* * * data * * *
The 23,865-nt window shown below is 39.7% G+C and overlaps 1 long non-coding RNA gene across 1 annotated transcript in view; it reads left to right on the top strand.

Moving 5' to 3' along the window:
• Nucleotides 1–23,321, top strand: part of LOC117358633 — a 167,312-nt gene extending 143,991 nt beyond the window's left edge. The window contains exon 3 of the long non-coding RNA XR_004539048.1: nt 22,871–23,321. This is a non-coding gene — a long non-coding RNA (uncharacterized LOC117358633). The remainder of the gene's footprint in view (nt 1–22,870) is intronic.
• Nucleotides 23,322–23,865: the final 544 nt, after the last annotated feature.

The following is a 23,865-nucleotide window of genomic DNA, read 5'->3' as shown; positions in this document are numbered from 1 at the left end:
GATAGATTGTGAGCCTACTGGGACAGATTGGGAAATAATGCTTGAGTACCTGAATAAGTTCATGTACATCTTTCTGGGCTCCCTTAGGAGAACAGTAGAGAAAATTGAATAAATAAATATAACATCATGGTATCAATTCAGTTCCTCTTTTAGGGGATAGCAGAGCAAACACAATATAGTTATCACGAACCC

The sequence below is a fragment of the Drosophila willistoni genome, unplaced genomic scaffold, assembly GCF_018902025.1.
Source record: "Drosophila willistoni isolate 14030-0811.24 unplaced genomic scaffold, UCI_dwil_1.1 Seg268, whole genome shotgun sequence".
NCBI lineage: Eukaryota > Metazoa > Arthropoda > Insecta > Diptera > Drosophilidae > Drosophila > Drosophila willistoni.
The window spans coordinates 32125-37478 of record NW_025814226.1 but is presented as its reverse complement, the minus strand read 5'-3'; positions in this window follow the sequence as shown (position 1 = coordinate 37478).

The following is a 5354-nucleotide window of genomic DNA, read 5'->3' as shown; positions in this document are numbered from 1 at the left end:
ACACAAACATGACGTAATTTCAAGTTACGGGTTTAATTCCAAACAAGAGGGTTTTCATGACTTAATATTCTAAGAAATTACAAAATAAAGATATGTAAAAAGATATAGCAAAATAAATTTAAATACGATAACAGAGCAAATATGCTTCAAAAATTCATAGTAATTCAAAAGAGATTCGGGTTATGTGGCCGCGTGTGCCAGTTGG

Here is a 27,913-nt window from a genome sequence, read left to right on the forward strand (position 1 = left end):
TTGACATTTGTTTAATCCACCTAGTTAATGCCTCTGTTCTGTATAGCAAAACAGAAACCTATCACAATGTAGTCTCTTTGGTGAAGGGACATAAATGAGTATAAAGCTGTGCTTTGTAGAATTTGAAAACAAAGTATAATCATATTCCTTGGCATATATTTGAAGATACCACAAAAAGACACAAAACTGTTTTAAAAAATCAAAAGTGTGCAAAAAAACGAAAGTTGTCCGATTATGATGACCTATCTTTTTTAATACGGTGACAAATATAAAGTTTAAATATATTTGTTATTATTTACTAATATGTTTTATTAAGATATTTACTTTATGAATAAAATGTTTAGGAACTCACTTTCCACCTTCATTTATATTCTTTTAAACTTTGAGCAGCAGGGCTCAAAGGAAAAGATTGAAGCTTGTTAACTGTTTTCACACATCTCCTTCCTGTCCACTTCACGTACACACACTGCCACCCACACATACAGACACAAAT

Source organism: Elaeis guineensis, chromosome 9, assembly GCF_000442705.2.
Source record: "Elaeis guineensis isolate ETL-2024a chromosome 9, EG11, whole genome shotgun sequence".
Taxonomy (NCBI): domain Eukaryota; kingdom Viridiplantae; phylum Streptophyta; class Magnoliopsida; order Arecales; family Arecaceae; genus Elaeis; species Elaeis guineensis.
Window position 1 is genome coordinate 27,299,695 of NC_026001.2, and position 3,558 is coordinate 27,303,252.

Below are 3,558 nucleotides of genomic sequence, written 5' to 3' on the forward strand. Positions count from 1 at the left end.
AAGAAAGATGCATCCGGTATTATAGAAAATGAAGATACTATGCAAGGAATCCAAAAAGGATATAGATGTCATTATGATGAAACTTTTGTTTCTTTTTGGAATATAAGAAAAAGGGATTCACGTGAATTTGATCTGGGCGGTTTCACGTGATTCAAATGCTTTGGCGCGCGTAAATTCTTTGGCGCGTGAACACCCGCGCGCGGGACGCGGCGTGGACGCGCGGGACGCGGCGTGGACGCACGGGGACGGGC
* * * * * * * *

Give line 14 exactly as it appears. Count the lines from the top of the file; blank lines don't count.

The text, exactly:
TTGACATTTGTTTAATCCACCTAGTTAATGCCTCTGTTCTGTATAGCAAAACAGAAACCTATCACAATGTAGTCTCTTTGGTGAAGGGACATAAATGAGTATAAAGCTGTGCTTTGTAGAATTTGAAAACAAAGTATAATCATATTCCTTGGCATATATTTGAAGATACCACAAAAAGACACAAAACTGTTTTAAAAAATCAAAAGTGTGCAAAAAAACGAAAGTTGTCCGATTATGATGACCTATCTTTTTTAATACGGTGACAAATATAAAGTTTAAATATATTTGTTATTATTTACTAATATGTTTTATTAAGATATTTACTTTATGAATAAAATGTTTAGGAACTCACTTTCCACCTTCATTTATATTCTTTTAAACTTTGAGCAGCAGGGCTCAAAGGAAAAGATTGAAGCTTGTTAACTGTTTTCACACATCTCCTTCCTGTCCACTTCACGTACACACACTGCCACCCACACATACAGACACAAAT